Academic journal article Case Western Reserve Law Review

Ethical Challenges in the Role of In-House Counsel

Academic journal article Case Western Reserve Law Review

Ethical Challenges in the Role of In-House Counsel

Article excerpt

CONTENTS  INTRODUCTION I. THE EVOLUTION OF THE STUDY OF ETHICAL DECISION-MAKING BY      PROFESSIONALS AND IN-HOUSE COUNSEL IN PARTICULAR II. ETHICAL DECISION-MAKING AND IN-HOUSE COUNSEL PRACTICE III. LESSONS LEARNED FOR THE ETHICAL ROLE OF PROFESSIONALS CONCLUSION 

INTRODUCTION

Understanding the subtle pressures and biases that influence the way we behave might provide a far more effective education for future practitioners than studying professional standards alone. In her companion piece to this Article, published in the same issue, Dr. Paula Schaefer highlights the obvious importance of considering ethical decision-making through the lens of the broad variety of behavioral factors that influence how individuals conduct themselves within organizations. (1) In her piece, Dr. Schaefer considers how context can provide far greater insight into actual decisions than simply a review of professional rules. Rules alone have failed to protect society from bad behavior by professionals.

It is tempting to begin this short analysis by referencing the most recent transgressions of those professionals in whom society places trust. It is interesting to study the history of any profession and observe how all writers (including ourselves), in whatever era and discussing whichever profession, motivate our work. (2) The basic question is always: where were the lawyers, accountants, actuaries, engineers, etc.? (3) Why did bad things happen? The follow up and more fundamental observation is this--there are few corporate frauds or failures that take place without the active assistance of professionals, all well versed in ethical principles. (4) How then do these transgressions occur?

The focus of this Article will not be major ethical breaches or active fraud by any individual professional. There have always been, and no doubt will continue to be, individuals for whom any sense of moral compass is lacking. When offered the opportunity to engage actively in unethical behavior, say fraud, they do not resist. Part of our disinterest in analyzing the behavior of the really bad actors is our general frustration with the common defense by those remaining in organizations, particularly in the 1990s and early 2000s- the defense of the solitary "bad apple." (5) By isolating bad decision-making to one or two individuals, the institutions in which the transgressors operate are effectively deemed free from responsibility. Moreover, short of imposing more and more effective control systems, little can be done to prevent the actions of the truly bad individuals if the actions are well executed.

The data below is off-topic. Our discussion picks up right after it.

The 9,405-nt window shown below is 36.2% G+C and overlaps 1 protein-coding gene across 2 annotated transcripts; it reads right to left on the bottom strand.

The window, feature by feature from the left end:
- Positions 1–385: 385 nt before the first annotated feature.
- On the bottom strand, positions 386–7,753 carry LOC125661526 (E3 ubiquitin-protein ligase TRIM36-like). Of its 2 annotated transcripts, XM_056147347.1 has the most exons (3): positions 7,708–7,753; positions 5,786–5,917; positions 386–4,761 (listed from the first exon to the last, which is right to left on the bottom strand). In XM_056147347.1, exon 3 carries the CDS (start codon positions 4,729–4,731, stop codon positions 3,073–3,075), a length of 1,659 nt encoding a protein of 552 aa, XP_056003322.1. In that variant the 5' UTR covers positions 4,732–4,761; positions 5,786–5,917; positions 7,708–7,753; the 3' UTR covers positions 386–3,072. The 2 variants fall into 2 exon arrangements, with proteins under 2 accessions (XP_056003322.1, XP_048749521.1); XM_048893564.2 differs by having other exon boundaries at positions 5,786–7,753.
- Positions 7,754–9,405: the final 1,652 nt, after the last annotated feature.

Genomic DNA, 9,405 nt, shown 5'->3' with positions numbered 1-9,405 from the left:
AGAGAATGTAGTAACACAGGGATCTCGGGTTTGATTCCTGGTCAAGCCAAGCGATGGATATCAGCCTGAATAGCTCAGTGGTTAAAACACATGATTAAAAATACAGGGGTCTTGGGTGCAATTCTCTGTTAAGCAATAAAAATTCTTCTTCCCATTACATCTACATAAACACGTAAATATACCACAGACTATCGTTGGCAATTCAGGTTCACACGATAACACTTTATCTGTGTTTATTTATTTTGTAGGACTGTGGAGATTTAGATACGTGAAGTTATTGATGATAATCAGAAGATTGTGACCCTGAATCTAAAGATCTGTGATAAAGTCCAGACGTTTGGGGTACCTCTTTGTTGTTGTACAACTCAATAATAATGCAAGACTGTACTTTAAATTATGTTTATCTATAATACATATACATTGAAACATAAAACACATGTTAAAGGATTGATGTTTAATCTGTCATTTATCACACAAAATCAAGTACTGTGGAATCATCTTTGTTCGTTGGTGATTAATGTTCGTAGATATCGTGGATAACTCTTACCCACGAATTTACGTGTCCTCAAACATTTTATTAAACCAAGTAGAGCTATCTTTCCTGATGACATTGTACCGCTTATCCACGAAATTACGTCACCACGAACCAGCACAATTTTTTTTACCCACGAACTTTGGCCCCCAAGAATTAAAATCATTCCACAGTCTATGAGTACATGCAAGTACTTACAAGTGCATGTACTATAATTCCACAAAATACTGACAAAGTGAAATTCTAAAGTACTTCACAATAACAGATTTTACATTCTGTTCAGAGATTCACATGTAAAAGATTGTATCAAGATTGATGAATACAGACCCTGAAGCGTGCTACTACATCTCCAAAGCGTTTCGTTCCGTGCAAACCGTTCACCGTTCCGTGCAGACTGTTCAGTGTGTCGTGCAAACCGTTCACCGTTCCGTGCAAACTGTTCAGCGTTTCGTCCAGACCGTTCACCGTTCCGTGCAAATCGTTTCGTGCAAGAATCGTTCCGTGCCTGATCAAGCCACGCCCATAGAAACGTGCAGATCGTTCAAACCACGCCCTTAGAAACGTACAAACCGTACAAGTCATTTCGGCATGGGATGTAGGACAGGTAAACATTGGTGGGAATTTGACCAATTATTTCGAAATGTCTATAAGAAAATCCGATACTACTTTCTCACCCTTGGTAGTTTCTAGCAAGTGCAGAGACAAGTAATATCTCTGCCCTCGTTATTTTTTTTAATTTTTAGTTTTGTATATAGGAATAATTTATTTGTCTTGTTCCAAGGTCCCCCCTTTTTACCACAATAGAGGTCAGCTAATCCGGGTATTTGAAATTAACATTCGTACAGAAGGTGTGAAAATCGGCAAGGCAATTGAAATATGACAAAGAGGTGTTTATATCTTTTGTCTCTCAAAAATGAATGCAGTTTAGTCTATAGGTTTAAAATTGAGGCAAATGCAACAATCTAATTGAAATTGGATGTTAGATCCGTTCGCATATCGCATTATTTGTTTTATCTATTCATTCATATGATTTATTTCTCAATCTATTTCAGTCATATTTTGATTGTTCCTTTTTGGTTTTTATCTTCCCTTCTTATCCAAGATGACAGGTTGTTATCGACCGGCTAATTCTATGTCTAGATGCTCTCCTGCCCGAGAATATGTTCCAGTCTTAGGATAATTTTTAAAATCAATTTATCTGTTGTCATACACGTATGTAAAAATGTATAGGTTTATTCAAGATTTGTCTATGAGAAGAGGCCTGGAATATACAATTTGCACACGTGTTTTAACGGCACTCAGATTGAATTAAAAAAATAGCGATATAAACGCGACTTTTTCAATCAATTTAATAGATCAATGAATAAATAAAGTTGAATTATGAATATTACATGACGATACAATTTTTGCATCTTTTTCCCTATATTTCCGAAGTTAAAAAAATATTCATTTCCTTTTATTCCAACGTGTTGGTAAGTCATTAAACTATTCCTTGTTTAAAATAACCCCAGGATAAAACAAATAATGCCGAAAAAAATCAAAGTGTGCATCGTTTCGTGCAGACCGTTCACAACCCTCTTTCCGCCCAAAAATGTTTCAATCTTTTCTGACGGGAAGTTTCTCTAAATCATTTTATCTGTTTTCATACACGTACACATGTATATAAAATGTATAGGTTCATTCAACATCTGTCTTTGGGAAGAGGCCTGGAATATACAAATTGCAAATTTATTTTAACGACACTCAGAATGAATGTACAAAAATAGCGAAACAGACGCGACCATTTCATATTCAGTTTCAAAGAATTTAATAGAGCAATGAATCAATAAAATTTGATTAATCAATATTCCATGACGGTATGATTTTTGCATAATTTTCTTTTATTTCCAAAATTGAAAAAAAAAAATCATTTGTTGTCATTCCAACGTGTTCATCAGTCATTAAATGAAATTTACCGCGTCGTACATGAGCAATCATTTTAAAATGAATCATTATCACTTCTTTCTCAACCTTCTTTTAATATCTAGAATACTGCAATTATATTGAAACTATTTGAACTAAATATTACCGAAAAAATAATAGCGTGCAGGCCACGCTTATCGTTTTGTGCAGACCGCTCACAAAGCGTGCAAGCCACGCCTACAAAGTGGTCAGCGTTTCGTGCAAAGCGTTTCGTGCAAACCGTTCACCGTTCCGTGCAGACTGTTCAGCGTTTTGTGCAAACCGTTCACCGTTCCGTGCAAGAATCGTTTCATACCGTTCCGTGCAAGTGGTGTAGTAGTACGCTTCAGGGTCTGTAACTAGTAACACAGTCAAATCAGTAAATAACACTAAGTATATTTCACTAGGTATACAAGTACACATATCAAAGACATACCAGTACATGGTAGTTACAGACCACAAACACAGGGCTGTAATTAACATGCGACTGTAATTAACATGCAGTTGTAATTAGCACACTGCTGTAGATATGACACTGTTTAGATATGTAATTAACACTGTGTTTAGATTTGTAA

The argument that will be made here, and indeed which is consistent with the work of Dr. Schaefer, is the need to focus upon the subtle shifts in behavior and reasoning that can result from the context in which all professionals operate, and which may, under certain conditions, lead to less than optimal ethical decision-making by anyone.

The panel for which this Article was originally prepared addressed the in-house counsel profession and, in particular, the ethical challenges its members face. This is not a new concern, although in the past the academic literature often addressed very specific professional practice issues such as that of attorney-client privilege. (6) Arguably, this focus evolved from the growth of in-house practice as a unique form of professional practice, distinct from law practice in general. (7) While this is not the place to explore the history of corporate counsel practice, (8) there is no doubt that the real impetus for its modern form followed from shifts within the overall profession, documented by the work of Chayes and Chayes and others. (9)

The discussion that follows will address first the evolution of the study of ethical decision-making by professionals and in-house counsel in particular. Second, it will consider Dr. Schaefer's interest in behavioral ethics within the framework of legal practice, including in-house counsel practice. …

Search by... Author
Show... All Results Primary Sources Peer-reviewed

Oops!

An unknown error has occurred. Please click the button below to reload the page. If the problem persists, please try again in a little while.